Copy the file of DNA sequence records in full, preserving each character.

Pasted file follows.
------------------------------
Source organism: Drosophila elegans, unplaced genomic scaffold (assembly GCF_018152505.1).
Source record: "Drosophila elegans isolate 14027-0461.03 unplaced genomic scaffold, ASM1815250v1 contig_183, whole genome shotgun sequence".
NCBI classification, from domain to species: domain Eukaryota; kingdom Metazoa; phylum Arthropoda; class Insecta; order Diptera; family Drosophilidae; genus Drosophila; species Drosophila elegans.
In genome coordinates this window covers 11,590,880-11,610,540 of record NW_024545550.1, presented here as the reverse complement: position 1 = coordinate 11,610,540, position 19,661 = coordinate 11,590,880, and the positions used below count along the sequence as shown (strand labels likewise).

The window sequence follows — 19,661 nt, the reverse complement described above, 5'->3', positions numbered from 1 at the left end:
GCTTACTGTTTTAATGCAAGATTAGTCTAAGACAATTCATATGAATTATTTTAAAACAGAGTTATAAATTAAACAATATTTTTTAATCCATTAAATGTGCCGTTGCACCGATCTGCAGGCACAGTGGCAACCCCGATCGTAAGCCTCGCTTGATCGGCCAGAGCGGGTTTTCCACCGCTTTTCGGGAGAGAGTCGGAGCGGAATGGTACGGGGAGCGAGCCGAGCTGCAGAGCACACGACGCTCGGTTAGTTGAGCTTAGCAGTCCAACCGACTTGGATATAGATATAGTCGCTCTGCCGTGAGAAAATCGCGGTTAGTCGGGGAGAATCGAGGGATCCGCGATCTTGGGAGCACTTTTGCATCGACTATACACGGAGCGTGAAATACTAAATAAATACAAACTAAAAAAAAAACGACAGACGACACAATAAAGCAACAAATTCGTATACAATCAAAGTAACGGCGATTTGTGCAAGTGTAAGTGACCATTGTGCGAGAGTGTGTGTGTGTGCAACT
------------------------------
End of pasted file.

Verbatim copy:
Source organism: Drosophila elegans, unplaced genomic scaffold (assembly GCF_018152505.1).
Source record: "Drosophila elegans isolate 14027-0461.03 unplaced genomic scaffold, ASM1815250v1 contig_183, whole genome shotgun sequence".
NCBI classification, from domain to species: domain Eukaryota; kingdom Metazoa; phylum Arthropoda; class Insecta; order Diptera; family Drosophilidae; genus Drosophila; species Drosophila elegans.
In genome coordinates this window covers 11,590,880-11,610,540 of record NW_024545550.1, presented here as the reverse complement: position 1 = coordinate 11,610,540, position 19,661 = coordinate 11,590,880, and the positions used below count along the sequence as shown (strand labels likewise).

The window sequence follows — 19,661 nt, the reverse complement described above, 5'->3', positions numbered from 1 at the left end:
GCTTACTGTTTTAATGCAAGATTAGTCTAAGACAATTCATATGAATTATTTTAAAACAGAGTTATAAATTAAACAATATTTTTTAATCCATTAAATGTGCCGTTGCACCGATCTGCAGGCACAGTGGCAACCCCGATCGTAAGCCTCGCTTGATCGGCCAGAGCGGGTTTTCCACCGCTTTTCGGGAGAGAGTCGGAGCGGAATGGTACGGGGAGCGAGCCGAGCTGCAGAGCACACGACGCTCGGTTAGTTGAGCTTAGCAGTCCAACCGACTTGGATATAGATATAGTCGCTCTGCCGTGAGAAAATCGCGGTTAGTCGGGGAGAATCGAGGGATCCGCGATCTTGGGAGCACTTTTGCATCGACTATACACGGAGCGTGAAATACTAAATAAATACAAACTAAAAAAAAAACGACAGACGACACAATAAAGCAACAAATTCGTATACAATCAAAGTAACGGCGATTTGTGCAAGTGTAAGTGACCATTGTGCGAGAGTGTGTGTGTGTGCAACT